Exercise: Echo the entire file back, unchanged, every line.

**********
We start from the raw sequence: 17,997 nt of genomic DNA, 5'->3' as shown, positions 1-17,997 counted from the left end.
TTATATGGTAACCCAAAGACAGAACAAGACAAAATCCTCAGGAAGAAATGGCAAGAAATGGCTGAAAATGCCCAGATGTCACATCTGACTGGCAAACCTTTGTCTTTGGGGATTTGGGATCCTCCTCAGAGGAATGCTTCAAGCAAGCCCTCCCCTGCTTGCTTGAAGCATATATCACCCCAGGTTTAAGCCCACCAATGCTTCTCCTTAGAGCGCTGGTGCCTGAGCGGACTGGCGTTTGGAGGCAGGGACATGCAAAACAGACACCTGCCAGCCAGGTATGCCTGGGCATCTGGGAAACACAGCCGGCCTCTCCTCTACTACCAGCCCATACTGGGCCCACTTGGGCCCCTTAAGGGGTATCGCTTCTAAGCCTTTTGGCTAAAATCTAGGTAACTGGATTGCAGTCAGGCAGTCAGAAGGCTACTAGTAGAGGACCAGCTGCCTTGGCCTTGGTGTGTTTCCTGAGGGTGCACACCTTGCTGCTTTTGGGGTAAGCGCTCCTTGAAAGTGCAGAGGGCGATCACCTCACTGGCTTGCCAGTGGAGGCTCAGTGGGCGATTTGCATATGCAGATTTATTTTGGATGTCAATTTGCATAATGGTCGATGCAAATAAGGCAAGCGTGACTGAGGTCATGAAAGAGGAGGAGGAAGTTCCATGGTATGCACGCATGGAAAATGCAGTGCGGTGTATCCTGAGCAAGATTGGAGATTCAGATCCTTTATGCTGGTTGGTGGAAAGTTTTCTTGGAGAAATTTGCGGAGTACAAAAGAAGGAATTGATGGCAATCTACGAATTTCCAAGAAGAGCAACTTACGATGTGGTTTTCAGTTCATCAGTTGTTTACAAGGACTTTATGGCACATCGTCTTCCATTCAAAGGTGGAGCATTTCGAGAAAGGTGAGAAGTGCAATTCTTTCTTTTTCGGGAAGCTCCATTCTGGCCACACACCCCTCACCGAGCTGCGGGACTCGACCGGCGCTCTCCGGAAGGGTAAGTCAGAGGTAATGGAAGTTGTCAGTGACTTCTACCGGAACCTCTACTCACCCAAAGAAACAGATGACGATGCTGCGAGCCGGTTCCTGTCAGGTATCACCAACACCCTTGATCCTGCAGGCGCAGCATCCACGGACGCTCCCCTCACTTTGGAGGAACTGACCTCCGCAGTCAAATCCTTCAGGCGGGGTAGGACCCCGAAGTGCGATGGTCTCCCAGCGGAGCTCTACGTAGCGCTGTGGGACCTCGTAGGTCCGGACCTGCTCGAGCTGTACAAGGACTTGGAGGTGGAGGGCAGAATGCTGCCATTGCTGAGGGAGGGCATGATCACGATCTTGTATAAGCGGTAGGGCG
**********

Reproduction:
We start from the raw sequence: 17,997 nt of genomic DNA, 5'->3' as shown, positions 1-17,997 counted from the left end.
TTATATGGTAACCCAAAGACAGAACAAGACAAAATCCTCAGGAAGAAATGGCAAGAAATGGCTGAAAATGCCCAGATGTCACATCTGACTGGCAAACCTTTGTCTTTGGGGATTTGGGATCCTCCTCAGAGGAATGCTTCAAGCAAGCCCTCCCCTGCTTGCTTGAAGCATATATCACCCCAGGTTTAAGCCCACCAATGCTTCTCCTTAGAGCGCTGGTGCCTGAGCGGACTGGCGTTTGGAGGCAGGGACATGCAAAACAGACACCTGCCAGCCAGGTATGCCTGGGCATCTGGGAAACACAGCCGGCCTCTCCTCTACTACCAGCCCATACTGGGCCCACTTGGGCCCCTTAAGGGGTATCGCTTCTAAGCCTTTTGGCTAAAATCTAGGTAACTGGATTGCAGTCAGGCAGTCAGAAGGCTACTAGTAGAGGACCAGCTGCCTTGGCCTTGGTGTGTTTCCTGAGGGTGCACACCTTGCTGCTTTTGGGGTAAGCGCTCCTTGAAAGTGCAGAGGGCGATCACCTCACTGGCTTGCCAGTGGAGGCTCAGTGGGCGATTTGCATATGCAGATTTATTTTGGATGTCAATTTGCATAATGGTCGATGCAAATAAGGCAAGCGTGACTGAGGTCATGAAAGAGGAGGAGGAAGTTCCATGGTATGCACGCATGGAAAATGCAGTGCGGTGTATCCTGAGCAAGATTGGAGATTCAGATCCTTTATGCTGGTTGGTGGAAAGTTTTCTTGGAGAAATTTGCGGAGTACAAAAGAAGGAATTGATGGCAATCTACGAATTTCCAAGAAGAGCAACTTACGATGTGGTTTTCAGTTCATCAGTTGTTTACAAGGACTTTATGGCACATCGTCTTCCATTCAAAGGTGGAGCATTTCGAGAAAGGTGAGAAGTGCAATTCTTTCTTTTTCGGGAAGCTCCATTCTGGCCACACACCCCTCACCGAGCTGCGGGACTCGACCGGCGCTCTCCGGAAGGGTAAGTCAGAGGTAATGGAAGTTGTCAGTGACTTCTACCGGAACCTCTACTCACCCAAAGAAACAGATGACGATGCTGCGAGCCGGTTCCTGTCAGGTATCACCAACACCCTTGATCCTGCAGGCGCAGCATCCACGGACGCTCCCCTCACTTTGGAGGAACTGACCTCCGCAGTCAAATCCTTCAGGCGGGGTAGGACCCCGAAGTGCGATGGTCTCCCAGCGGAGCTCTACGTAGCGCTGTGGGACCTCGTAGGTCCGGACCTGCTCGAGCTGTACAAGGACTTGGAGGTGGAGGGCAGAATGCTGCCATTGCTGAGGGAGGGCATGATCACGATCTTGTATAAGCGGTAGGGCG